How to use the Yellow Card Scheme

If you think you have had a side-effect to one of your medicines you can report this on the Yellow Card Scheme. You can do this online at www.mhra.gov.uk/yellowcard.

The Yellow Card Scheme is used to make pharmacists, doctors and nurses aware of any new side-effects that medicines or any other healthcare products may have caused. If you wish to report a side-effect, you will need to provide basic information about:

  • The side-effect.
  • The name of the medicine which you think caused it.
  • The person who had the side-effect.
  • Your contact details as the reporter of the side-effect.

It is helpful if you have your medication – and/or the leaflet that came with it – with you while you fill out the report.

What is the treatment for labyrinthitis?

Treating the symptoms associated with labyrinthitis

The following medication can be prescribed to help relieve the symptoms of an inner ear infection:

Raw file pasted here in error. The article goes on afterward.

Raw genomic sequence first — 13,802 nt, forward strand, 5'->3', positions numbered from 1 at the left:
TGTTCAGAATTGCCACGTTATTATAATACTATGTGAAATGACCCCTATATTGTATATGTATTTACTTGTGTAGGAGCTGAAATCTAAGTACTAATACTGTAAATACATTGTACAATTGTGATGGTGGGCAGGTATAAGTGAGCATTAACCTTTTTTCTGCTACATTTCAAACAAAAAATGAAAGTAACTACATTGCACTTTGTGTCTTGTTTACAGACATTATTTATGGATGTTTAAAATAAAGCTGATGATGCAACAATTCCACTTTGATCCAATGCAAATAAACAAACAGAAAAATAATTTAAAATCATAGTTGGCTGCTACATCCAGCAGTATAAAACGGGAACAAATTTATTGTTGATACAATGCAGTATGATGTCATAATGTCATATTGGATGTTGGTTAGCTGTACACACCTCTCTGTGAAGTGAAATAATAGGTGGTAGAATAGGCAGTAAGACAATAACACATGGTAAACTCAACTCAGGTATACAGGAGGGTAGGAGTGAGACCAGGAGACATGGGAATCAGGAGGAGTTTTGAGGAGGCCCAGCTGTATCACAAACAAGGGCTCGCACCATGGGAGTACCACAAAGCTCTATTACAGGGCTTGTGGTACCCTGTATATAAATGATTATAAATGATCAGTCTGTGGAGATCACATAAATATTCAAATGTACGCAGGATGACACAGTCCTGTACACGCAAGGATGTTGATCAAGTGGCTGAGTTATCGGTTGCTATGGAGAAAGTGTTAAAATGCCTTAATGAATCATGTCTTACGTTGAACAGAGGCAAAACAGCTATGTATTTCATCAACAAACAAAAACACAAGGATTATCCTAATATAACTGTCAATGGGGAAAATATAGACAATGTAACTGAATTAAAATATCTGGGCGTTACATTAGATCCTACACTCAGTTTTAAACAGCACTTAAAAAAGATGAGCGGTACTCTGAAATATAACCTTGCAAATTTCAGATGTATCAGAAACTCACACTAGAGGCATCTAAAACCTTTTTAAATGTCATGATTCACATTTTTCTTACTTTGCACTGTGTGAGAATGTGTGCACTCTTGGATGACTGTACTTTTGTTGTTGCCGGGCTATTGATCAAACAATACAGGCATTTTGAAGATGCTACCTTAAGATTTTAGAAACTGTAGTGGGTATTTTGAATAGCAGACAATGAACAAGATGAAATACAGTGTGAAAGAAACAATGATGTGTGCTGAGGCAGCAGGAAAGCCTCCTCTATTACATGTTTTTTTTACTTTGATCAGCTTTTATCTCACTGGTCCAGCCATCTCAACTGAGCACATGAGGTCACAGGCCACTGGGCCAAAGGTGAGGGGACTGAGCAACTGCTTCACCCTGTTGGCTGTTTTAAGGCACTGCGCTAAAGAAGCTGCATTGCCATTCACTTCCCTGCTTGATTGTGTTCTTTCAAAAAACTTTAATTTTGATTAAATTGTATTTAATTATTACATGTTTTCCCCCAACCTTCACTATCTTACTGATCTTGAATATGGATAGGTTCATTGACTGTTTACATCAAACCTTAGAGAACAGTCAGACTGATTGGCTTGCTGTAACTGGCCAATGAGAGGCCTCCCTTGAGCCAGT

• Antihistamines – desloratadine (Clarinex), or over-the-counter options such as loratadine (Claritin), diphenhydramine (Benadryl), or fexofenadine (Allegra).
  • Meclizine (Antivert) which helps to reduce nausea and dizziness.
  • Diazepam as a sedative.
  • Prednisone as a corticosteroid (these are used to treat inflammation).
  • Motion sickness medication  to aid in the treatment of loss of balance and vertigo.
  • Antibiotics will only be prescribed if you have a bacterial infection in the respiratory tract, or if the labyrinthitis is bacterial as antibiotics are not effective in the treatment of viral infections. Blood cultures and swabs of the fluid, if there is fluid available, will detect which bacteria is present and then an antibiotic will be prescribed. 

Treating vertigo associated with an inner ear infection

  • Do not move in sudden or quick movements.
  • It is better to be in low lighting as this can help if you are feeling dizzy as bright lights are often deemed overwhelming when experiencing vertigo.